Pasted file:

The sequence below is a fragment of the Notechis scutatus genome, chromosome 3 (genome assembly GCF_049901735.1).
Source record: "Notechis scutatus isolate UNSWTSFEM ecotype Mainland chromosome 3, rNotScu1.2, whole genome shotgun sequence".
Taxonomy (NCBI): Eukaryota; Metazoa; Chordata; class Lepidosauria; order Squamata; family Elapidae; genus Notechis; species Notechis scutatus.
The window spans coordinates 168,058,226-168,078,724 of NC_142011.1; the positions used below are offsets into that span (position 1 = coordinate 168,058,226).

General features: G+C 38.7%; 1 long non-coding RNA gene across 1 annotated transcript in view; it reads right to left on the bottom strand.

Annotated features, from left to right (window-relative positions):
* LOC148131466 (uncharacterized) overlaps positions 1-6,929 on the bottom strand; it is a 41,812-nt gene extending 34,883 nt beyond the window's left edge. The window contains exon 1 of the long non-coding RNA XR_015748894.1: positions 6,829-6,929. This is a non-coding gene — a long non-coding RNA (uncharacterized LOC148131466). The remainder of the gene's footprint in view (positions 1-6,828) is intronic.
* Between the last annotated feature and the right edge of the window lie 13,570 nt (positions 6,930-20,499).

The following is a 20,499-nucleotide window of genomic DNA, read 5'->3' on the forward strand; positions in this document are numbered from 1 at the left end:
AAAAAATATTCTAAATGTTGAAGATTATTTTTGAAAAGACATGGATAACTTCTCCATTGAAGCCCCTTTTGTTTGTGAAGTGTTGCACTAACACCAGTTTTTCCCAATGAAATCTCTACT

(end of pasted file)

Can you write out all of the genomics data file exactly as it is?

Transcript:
The sequence below is a fragment of the Notechis scutatus genome, chromosome 3 (genome assembly GCF_049901735.1).
Source record: "Notechis scutatus isolate UNSWTSFEM ecotype Mainland chromosome 3, rNotScu1.2, whole genome shotgun sequence".
Taxonomy (NCBI): Eukaryota; Metazoa; Chordata; class Lepidosauria; order Squamata; family Elapidae; genus Notechis; species Notechis scutatus.
The window spans coordinates 168,058,226-168,078,724 of NC_142011.1; the positions used below are offsets into that span (position 1 = coordinate 168,058,226).

General features: G+C 38.7%; 1 long non-coding RNA gene across 1 annotated transcript in view; it reads right to left on the bottom strand.

Annotated features, from left to right (window-relative positions):
* LOC148131466 (uncharacterized) overlaps positions 1-6,929 on the bottom strand; it is a 41,812-nt gene extending 34,883 nt beyond the window's left edge. The window contains exon 1 of the long non-coding RNA XR_015748894.1: positions 6,829-6,929. This is a non-coding gene — a long non-coding RNA (uncharacterized LOC148131466). The remainder of the gene's footprint in view (positions 1-6,828) is intronic.
* Between the last annotated feature and the right edge of the window lie 13,570 nt (positions 6,930-20,499).

The following is a 20,499-nucleotide window of genomic DNA, read 5'->3' on the forward strand; positions in this document are numbered from 1 at the left end:
AAAAAATATTCTAAATGTTGAAGATTATTTTTGAAAAGACATGGATAACTTCTCCATTGAAGCCCCTTTTGTTTGTGAAGTGTTGCACTAACACCAGTTTTTCCCAATGAAATCTCTACT